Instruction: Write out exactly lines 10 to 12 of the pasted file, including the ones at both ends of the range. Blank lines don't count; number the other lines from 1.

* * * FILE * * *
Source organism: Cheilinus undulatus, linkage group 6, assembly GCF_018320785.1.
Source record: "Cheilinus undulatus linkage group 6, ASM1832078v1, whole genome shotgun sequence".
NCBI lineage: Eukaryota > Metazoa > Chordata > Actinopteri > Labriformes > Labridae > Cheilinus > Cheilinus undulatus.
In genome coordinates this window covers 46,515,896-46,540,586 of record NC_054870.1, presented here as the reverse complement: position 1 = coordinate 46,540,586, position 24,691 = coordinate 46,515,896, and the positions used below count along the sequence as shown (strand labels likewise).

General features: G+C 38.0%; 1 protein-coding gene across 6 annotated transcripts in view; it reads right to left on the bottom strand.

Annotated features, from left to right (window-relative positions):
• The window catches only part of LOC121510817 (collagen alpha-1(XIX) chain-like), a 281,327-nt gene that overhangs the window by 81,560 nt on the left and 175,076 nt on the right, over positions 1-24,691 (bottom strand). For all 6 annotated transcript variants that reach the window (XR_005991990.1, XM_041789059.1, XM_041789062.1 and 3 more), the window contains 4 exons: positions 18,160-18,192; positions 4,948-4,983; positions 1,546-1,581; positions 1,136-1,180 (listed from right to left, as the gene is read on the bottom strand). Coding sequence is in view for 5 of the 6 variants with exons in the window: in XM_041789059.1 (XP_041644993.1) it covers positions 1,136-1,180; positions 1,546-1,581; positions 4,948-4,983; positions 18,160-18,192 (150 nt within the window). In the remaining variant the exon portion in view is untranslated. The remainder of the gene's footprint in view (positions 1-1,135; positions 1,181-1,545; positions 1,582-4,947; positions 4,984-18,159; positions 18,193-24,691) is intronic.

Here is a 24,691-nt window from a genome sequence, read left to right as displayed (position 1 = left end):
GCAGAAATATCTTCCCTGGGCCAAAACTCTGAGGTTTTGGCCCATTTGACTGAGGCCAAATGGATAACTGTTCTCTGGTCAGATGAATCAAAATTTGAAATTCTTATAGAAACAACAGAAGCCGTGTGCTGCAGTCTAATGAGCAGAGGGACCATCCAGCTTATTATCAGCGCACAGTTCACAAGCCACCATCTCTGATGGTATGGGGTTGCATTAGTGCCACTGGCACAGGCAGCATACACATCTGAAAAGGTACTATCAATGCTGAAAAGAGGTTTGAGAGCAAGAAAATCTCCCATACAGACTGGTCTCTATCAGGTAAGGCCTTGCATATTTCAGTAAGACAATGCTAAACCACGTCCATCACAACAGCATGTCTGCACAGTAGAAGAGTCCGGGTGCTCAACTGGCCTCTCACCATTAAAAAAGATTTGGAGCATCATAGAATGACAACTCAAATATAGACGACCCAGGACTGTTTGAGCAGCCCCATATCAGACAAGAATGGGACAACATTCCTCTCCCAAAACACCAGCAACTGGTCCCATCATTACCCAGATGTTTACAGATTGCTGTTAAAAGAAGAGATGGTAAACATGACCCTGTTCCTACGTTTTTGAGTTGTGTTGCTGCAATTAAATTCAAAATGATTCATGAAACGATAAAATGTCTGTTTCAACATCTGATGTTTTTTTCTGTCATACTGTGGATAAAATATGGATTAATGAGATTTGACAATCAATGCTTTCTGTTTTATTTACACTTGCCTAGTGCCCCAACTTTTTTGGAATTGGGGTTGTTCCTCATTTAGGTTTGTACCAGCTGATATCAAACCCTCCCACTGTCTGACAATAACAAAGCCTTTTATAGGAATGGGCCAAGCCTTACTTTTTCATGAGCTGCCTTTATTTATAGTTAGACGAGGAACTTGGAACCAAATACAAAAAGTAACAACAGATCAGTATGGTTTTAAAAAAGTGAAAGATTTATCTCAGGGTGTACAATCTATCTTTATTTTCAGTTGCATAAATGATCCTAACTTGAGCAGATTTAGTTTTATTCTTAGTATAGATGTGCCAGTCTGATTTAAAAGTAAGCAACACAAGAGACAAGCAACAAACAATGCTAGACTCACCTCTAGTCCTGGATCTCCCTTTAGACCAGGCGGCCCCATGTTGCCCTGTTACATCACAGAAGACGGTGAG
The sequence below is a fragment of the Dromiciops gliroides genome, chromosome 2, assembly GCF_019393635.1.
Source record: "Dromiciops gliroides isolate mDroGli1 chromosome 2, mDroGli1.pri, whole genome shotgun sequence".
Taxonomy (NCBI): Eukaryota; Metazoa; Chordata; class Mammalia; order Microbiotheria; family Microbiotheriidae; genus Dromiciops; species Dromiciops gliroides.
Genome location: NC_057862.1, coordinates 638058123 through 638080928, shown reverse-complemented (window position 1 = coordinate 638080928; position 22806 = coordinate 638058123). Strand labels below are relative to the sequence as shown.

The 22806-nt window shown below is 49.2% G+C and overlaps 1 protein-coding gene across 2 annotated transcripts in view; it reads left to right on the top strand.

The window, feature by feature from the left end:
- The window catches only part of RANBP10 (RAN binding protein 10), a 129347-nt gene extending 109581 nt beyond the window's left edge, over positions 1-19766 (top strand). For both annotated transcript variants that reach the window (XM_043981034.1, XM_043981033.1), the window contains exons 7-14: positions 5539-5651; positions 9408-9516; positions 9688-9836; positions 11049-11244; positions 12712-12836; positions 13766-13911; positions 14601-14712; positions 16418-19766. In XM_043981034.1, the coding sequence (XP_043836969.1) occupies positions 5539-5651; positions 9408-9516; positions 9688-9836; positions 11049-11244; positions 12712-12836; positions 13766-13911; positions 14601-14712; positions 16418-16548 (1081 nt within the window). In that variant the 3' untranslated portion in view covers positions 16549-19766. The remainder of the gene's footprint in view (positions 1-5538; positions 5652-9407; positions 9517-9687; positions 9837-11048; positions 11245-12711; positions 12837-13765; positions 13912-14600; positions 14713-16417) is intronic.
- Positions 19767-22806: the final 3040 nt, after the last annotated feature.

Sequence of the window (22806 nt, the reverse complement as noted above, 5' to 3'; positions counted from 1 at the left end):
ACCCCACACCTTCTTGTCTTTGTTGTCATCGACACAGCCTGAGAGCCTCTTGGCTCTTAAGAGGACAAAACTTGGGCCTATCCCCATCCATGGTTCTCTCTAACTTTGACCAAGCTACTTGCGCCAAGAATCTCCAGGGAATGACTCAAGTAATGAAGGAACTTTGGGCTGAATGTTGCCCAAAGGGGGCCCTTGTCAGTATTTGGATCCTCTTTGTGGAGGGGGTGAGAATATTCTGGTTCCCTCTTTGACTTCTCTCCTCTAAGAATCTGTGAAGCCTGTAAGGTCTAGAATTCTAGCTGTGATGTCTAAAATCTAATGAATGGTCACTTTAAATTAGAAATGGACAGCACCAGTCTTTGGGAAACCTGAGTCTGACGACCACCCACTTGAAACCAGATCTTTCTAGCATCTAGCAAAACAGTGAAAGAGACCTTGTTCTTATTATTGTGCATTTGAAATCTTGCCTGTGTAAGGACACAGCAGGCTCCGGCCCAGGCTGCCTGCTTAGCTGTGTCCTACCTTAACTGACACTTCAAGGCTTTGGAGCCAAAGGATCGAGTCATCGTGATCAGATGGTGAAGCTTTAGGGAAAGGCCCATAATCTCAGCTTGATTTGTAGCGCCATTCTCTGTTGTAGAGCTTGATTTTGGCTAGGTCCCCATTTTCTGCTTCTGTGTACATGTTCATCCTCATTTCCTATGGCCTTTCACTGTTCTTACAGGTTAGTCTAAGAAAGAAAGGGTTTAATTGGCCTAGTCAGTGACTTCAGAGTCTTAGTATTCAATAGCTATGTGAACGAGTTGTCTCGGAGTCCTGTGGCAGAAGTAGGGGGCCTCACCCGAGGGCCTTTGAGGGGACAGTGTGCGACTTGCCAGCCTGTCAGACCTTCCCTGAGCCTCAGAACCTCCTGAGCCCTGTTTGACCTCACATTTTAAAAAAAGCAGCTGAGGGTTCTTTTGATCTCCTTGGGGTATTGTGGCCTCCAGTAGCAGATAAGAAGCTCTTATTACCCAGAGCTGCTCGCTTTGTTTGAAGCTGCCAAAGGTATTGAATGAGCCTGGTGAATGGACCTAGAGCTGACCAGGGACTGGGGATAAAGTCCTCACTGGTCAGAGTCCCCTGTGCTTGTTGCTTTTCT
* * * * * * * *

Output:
The sequence below is a fragment of the Dromiciops gliroides genome, chromosome 2, assembly GCF_019393635.1.
Source record: "Dromiciops gliroides isolate mDroGli1 chromosome 2, mDroGli1.pri, whole genome shotgun sequence".
Taxonomy (NCBI): Eukaryota; Metazoa; Chordata; class Mammalia; order Microbiotheria; family Microbiotheriidae; genus Dromiciops; species Dromiciops gliroides.